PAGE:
This is a summary, written by members of the CITF Secretariat, of:

Huynh A, Arnold DM, Smith JW, Moore JC, Zhang A, Chagla Z, Harvey BJ, Stacey HD, Ang JC, Clare R, Ivetic N, Chetty VT, Bowdish DME, Miller MS, Kelton JG, Nazy I. Characteristics of anti-SARS-CoV-2 antibodies in recovered COVID-19 subjects. Viruses. 2021 Apr 16;13(4):697. doi: 10.3390/v13040697.

The results and/or conclusions contained in the research do not necessarily reflect the views of all CITF members.

In a recent publication in Viruses, Dr. Ishac Nazy from McMaster University finds that SARS-CoV-2 antibodies against the spike and receptor binding domain are present for at least six months, confirming similar research by other CITF-funded researchers. In this publication, Dr. Nazy characterizes SARS-CoV-2 antibodies in recovered COVID-19 patients. This study was funded in part by the COVID-19 Immunity Task Force, in collaboration with the Canadian Institutes of Health Research (CIHR).


Main conclusions:

  • Antibodies against the SARS-CoV-2 spike (S) and receptor-binding domain (RBD) were present in the majority of recovered subjects for at least six months.
  • SARS-CoV-2 S protein and RBD IgG correlated with high levels of neutralizing antibodies.


The study recruited 153 individuals with positive SARS-CoV-2 RT-PCR who had since recovered, along with 55 individuals who tested negative by RT-PCR, from hospitals in Hamilton, Ontario. In this cross-sectional study, blood samples were collected from recovered patients at different time points.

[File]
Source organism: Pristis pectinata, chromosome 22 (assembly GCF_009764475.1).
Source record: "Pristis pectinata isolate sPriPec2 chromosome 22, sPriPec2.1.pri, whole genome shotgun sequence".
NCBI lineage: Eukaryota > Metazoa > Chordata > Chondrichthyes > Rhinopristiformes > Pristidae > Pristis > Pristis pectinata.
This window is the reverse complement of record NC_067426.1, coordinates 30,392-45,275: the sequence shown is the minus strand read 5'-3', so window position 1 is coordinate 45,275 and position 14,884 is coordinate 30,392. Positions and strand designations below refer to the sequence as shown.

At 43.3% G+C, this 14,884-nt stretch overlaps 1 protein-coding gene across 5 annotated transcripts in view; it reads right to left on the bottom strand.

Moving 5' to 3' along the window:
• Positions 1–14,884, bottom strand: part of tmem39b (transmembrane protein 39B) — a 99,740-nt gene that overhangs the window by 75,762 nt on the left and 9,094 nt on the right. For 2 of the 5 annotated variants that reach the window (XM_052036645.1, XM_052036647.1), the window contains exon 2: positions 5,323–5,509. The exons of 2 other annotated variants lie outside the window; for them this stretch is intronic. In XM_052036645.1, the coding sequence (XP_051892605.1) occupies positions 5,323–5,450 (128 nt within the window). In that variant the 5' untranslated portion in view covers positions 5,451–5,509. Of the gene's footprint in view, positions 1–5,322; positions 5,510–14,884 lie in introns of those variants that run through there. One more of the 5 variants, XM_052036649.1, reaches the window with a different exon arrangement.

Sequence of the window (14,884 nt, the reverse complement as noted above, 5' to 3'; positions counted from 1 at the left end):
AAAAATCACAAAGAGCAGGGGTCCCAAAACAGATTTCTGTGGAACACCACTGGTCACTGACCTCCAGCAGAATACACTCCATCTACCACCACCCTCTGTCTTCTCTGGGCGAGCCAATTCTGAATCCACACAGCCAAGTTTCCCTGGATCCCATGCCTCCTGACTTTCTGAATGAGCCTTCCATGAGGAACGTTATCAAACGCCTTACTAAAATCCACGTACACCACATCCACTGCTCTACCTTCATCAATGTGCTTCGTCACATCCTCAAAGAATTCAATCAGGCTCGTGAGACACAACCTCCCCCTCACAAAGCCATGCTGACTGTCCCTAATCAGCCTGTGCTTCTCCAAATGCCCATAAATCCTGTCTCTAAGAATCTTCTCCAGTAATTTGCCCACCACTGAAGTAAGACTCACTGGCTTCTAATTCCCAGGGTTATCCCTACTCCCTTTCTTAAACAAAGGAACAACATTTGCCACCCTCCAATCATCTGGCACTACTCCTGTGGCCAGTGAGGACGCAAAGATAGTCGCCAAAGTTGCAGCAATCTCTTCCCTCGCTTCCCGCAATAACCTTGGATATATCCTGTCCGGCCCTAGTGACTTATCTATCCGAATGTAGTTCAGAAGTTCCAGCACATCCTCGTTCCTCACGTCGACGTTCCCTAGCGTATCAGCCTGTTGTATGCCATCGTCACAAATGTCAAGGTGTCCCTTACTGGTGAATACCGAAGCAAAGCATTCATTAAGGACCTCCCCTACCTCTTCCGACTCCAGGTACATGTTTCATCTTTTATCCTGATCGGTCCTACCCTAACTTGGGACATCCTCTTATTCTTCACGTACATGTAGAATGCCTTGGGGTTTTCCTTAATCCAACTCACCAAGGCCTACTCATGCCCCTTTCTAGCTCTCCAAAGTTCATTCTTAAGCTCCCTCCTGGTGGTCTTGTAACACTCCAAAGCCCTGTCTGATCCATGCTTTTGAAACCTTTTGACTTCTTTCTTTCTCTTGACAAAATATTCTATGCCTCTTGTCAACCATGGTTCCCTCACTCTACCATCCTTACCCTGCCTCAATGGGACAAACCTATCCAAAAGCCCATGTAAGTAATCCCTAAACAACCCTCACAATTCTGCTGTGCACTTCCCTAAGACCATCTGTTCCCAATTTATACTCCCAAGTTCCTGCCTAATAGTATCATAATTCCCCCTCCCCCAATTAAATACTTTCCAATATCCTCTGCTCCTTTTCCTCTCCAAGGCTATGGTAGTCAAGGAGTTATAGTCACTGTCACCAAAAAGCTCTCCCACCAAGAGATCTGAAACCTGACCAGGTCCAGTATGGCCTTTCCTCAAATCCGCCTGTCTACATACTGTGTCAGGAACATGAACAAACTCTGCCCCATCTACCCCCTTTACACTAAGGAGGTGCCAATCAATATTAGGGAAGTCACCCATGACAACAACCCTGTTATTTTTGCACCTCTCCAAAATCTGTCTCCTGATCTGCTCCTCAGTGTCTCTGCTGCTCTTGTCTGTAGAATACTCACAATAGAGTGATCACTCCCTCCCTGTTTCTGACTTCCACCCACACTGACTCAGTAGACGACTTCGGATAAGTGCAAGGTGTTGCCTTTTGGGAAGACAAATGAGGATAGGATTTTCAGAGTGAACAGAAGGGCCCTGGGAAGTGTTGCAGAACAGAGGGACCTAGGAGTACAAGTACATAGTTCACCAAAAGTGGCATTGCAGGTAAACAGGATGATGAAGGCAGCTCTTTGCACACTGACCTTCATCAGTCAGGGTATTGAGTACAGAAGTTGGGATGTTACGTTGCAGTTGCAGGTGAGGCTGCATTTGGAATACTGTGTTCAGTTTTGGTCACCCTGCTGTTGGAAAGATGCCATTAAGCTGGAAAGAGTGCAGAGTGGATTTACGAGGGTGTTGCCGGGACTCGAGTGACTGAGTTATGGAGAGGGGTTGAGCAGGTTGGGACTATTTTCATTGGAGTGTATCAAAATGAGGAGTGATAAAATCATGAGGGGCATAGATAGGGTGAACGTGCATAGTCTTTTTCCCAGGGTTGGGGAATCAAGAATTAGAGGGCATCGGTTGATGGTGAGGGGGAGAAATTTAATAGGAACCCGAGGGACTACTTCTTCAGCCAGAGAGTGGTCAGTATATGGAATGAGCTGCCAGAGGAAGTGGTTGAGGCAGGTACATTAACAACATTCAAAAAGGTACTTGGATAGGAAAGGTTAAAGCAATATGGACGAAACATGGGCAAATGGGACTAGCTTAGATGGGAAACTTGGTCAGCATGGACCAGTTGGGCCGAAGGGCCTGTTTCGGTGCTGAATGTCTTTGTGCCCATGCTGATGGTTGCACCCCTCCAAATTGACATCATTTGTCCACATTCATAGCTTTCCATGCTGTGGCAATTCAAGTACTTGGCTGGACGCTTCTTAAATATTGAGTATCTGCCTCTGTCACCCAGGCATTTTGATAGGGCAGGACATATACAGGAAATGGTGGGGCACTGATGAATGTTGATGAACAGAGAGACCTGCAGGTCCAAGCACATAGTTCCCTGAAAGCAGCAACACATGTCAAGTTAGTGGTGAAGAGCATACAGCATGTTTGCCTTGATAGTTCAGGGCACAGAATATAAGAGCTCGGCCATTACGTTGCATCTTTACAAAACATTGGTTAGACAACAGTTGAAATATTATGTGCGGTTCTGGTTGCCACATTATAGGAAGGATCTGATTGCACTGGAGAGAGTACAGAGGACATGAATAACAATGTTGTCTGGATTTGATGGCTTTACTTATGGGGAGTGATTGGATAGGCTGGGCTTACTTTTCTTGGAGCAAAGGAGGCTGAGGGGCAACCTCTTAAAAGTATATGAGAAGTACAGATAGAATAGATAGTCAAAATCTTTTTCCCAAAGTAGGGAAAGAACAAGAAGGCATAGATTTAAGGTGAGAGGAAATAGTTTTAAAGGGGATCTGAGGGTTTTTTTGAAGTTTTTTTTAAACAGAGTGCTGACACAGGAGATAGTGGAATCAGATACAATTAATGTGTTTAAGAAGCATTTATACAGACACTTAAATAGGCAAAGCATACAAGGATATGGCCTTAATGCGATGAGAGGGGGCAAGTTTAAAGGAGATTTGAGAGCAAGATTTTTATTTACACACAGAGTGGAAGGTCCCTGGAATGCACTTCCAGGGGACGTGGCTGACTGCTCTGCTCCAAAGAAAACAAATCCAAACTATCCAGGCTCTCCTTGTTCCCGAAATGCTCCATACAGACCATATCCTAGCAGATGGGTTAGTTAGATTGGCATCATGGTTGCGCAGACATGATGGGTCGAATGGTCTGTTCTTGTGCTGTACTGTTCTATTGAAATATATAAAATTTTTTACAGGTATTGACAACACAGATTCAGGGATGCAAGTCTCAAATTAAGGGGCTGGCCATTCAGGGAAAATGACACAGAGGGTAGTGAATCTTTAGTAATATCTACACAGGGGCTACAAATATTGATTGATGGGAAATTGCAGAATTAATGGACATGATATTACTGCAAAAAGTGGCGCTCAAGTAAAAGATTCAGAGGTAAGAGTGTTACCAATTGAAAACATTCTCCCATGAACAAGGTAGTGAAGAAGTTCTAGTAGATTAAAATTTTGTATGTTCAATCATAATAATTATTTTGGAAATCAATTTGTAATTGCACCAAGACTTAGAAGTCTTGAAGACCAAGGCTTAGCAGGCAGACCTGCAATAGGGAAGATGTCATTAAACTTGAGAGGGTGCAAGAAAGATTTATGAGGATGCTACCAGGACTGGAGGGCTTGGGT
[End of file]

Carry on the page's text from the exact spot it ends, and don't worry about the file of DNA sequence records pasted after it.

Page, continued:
Using an enzyme-linked immunosorbent assay (ELISA), SARS-CoV-2 immunoglobulin IgG, IgA, and IgM antibodies against spike (S) protein and its receptor-binding domain (RBD) were present in 85.6% of all 153 recovered subjects. At 60 to 120 days post-symptom onset, SARS-CoV-2 S IgG was still found in all recovered subjects tested at this time point (n=23). Within the 120- to 180-day interval, 91.7% (n=60) of recovered individuals tested at this time point had SARS-CoV-2 S protein IgG detected. Beyond 180 days, 90.9% of those tested (n=11) had this antibody, although antibodies slightly declined. The same trend was observed for IgG levels against RBD, where over the course of 180 days, the number of individuals with these antibodies slightly declined.

In contrast, the kinetics for IgA and IgM were quite different. SARS-CoV-2 IgA and IgM against the S and RBD levels reached the maximum between 0 to 60 days post-symptom onset and decreased noticeably over time. After 180 days, SARS-CoV-2 S protein and RBD IgA levels declined by 30% and 80%, respectively, while IgM levels for both antigens declined by 90%. These trends are consistent with CITF-funded research led by Dr. Andrés Finzi from Université de Montréal and Dr. Renée Bazin from Héma Québec concluding that IgM and IgA decreased much faster than IgG.

The abilities of these antibodies to neutralize the live SARS-CoV-2 virus were also assessed. Both high levels of SARS-CoV-2 S protein and RBD IgG correlated with high levels of neutralizing antibodiesAntibodies that bind to the surface structures of a pathogen, preventing it from entering and infecting its host cells. These neutralizing antibodies were also detected as far out as 180 days post-symptom onset.

The authors highlight that most recovered COVID-19 individuals have antibody responses that last at least six months. These results support findings from papers published in Science and Emerging Infectious Diseases as well as Drs. Daniel Kaufmann and Andrés Finzi’s research where they found memory B cells and antibodies persisting for at least eight months.